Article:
You may want to wake up bright and early to savour most of the ‘Outlander’ territory! You’ll take an estimated five hours to reach Skye from Fort William. Waking up at the crack of dawn isn’t for us all; however, the stunning vistas outside your motorhome or campervan hire will make even the grouchiest traveller sink into blissful silence.

The island of Skye is Scotland’s largest island, and you’ll have much to explore! Wander along the jagged coastlines, take a gleeful dive into the beautiful Fairy Pools, or take a hike! It’s advisable to stay away from the deceptively docile-looking sheep! If the cold Fairy pools seem as uninviting as the entrance to a bubbling volcano, take a stop by the Talisker Distillery! If the drinks leave you feeling peckish, the local half-lobster is surprisingly cheap! Take a boat ride from Elgol to Loch Coruisk, and you’ll have an opportunity to spot cute seals!



Days 6 and 7
Skye to Inverness


Pink Craigievar Castle. Image by Neillwphoto on VisualHunt / CC BY-SA


As Skye fades into the distance, look forward to a brief yet breathtaking three-hour drive to Inverness. Highland vistas will give way to a bustling city that comprises of a pink castle and the fantastic River Ness. A stroll along the river banks is a must! Another absolute necessity is a tour on the legendary Loch Ness. You’ll have a chance to hear how history changed through the years around the loch plus descriptions of Loch Ness Monster sightings. Take a look at Urquhart Castle if you have the time and absorb 100 years of exciting history!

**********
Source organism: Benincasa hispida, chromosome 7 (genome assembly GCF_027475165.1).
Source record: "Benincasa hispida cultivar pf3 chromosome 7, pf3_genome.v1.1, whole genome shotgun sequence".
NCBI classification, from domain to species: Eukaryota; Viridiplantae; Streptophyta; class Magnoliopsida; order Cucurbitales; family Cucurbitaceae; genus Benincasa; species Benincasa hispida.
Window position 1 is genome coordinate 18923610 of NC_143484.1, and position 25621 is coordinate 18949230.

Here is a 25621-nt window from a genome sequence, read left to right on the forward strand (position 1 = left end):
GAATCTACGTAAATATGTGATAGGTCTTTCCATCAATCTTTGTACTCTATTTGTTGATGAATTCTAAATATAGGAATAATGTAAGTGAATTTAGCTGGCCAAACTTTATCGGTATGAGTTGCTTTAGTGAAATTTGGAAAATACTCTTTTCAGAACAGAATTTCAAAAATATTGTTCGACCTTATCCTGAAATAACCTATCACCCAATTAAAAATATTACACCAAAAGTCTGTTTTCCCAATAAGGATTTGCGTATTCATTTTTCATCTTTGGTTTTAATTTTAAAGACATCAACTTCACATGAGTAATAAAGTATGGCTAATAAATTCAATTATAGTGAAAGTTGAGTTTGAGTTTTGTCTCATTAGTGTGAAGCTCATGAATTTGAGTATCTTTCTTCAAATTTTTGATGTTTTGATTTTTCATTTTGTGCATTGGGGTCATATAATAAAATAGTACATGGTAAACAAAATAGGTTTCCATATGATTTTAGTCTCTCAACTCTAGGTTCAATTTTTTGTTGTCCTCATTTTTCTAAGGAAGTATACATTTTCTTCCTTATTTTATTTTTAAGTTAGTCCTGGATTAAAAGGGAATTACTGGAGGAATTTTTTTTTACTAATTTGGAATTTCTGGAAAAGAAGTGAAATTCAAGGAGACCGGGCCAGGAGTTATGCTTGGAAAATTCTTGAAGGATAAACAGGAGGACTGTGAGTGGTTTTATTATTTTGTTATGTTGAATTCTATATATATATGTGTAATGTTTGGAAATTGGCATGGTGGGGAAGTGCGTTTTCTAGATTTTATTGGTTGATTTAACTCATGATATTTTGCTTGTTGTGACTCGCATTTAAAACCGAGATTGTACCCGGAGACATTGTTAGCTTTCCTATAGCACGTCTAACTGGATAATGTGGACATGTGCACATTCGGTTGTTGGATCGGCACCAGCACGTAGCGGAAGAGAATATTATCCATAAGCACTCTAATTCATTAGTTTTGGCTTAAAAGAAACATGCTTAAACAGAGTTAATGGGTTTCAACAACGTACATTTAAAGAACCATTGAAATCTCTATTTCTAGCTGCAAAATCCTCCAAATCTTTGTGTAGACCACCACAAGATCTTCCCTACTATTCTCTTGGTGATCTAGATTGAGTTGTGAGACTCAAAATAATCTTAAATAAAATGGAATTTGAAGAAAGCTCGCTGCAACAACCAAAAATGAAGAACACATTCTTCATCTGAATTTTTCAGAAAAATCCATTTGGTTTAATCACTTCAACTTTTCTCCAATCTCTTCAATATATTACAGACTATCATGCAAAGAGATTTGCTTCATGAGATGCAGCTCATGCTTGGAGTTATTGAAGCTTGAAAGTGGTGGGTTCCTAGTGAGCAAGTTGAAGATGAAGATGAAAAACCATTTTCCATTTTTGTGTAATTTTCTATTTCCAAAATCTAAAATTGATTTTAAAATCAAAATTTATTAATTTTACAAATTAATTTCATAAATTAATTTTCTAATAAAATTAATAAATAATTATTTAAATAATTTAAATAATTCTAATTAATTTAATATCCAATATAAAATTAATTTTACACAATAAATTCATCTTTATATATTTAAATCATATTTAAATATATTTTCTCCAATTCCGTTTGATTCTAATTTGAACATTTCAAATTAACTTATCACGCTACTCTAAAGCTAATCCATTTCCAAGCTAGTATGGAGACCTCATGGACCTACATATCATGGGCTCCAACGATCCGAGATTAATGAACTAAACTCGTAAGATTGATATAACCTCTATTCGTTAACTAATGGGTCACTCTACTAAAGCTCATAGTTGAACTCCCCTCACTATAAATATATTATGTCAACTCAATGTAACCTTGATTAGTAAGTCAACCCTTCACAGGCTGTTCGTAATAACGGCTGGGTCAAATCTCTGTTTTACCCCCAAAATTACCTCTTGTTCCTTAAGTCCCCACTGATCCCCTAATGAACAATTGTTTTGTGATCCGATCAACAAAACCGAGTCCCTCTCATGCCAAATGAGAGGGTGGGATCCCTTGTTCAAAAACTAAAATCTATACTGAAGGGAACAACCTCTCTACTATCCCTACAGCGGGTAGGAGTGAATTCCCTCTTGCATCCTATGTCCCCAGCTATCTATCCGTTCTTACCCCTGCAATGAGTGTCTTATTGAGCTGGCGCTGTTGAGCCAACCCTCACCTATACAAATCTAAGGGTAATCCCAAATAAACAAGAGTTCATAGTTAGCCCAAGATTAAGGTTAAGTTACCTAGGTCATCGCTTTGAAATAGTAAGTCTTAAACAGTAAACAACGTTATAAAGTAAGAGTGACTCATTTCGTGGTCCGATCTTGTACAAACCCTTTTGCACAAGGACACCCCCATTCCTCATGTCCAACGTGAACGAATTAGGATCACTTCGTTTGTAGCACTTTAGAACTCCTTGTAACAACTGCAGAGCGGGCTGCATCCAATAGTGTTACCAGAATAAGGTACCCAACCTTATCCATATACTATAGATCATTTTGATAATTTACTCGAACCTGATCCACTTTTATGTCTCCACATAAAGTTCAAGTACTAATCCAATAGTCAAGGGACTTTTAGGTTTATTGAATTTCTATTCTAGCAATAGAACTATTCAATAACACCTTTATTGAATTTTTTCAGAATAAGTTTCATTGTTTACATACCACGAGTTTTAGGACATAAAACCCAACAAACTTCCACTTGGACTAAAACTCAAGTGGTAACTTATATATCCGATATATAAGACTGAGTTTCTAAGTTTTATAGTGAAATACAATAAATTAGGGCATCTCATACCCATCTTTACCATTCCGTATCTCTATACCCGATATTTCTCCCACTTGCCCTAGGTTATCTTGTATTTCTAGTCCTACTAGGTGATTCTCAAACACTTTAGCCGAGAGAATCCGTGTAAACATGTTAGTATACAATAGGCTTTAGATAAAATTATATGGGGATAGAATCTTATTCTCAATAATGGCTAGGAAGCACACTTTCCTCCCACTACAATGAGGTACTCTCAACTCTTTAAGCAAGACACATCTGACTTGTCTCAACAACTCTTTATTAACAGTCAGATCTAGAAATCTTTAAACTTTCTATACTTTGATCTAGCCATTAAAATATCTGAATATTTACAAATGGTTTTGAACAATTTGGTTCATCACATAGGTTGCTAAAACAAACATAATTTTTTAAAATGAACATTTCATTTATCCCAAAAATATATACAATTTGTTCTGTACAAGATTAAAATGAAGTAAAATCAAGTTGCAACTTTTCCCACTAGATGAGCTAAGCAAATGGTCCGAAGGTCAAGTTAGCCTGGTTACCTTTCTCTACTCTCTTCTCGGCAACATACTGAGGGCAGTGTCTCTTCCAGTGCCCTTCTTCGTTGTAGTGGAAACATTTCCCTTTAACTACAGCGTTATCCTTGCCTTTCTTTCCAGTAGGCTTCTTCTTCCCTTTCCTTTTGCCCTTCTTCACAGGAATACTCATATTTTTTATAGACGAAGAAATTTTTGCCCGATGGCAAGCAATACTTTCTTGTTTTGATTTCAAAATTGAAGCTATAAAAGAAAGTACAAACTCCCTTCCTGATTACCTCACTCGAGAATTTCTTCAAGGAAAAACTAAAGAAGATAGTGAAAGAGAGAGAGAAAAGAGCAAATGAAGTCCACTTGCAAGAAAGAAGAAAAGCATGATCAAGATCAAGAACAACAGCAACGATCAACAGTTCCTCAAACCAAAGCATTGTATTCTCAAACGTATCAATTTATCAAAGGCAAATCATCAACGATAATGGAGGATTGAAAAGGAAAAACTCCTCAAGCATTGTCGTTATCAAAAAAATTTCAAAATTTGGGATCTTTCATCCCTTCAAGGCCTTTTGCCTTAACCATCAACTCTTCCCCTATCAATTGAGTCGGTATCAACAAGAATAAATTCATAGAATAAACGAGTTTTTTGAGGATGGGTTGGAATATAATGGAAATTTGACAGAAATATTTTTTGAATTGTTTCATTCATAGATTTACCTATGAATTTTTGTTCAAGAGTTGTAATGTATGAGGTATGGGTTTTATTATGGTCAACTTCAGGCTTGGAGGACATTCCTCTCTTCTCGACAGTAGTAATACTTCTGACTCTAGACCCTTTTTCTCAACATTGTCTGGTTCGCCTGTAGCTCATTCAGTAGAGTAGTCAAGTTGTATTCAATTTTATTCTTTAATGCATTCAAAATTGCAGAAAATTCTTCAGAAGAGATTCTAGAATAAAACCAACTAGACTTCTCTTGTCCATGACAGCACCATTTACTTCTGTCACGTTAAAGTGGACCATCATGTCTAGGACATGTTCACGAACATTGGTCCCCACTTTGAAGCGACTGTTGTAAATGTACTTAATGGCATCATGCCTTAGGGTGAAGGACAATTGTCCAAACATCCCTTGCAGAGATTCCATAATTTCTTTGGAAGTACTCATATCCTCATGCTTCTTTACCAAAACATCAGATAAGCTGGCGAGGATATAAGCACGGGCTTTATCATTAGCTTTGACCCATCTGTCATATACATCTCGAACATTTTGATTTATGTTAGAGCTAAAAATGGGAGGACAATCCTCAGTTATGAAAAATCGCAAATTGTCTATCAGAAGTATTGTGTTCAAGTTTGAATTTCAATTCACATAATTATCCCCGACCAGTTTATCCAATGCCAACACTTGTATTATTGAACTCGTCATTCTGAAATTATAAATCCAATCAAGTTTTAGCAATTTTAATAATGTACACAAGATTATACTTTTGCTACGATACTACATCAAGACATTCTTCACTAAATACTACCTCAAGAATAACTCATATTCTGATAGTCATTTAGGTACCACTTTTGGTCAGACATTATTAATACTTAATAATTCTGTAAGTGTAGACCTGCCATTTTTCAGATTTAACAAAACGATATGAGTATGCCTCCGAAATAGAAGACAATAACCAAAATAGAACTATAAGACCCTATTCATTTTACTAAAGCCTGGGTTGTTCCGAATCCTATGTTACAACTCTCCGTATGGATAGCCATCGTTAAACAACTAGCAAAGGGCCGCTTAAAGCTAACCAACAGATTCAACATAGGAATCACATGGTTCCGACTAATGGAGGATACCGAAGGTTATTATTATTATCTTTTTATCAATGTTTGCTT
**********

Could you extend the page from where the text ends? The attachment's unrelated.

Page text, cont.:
Days 7 and 9
Inverness to Edinburgh


Old Town, Edinburgh. Image by Vanessa Engel on Visual Hunt / CC BY-ND


Alack-and-alas! We’re on the final leg of a memorable road trip! A three-hour ride will take you to a city that comprises of a delightful blend of medieval Old Town with Georgian glory of New Town. Among the many things to do drink in the views from Arthur’s Seat, stroll along the walls of Edinburgh Castle, taste some of the most excellent whiskey on the planet and at nighttime, laugh it up at The Stand or dance up a storm at Sneaky Pete’s!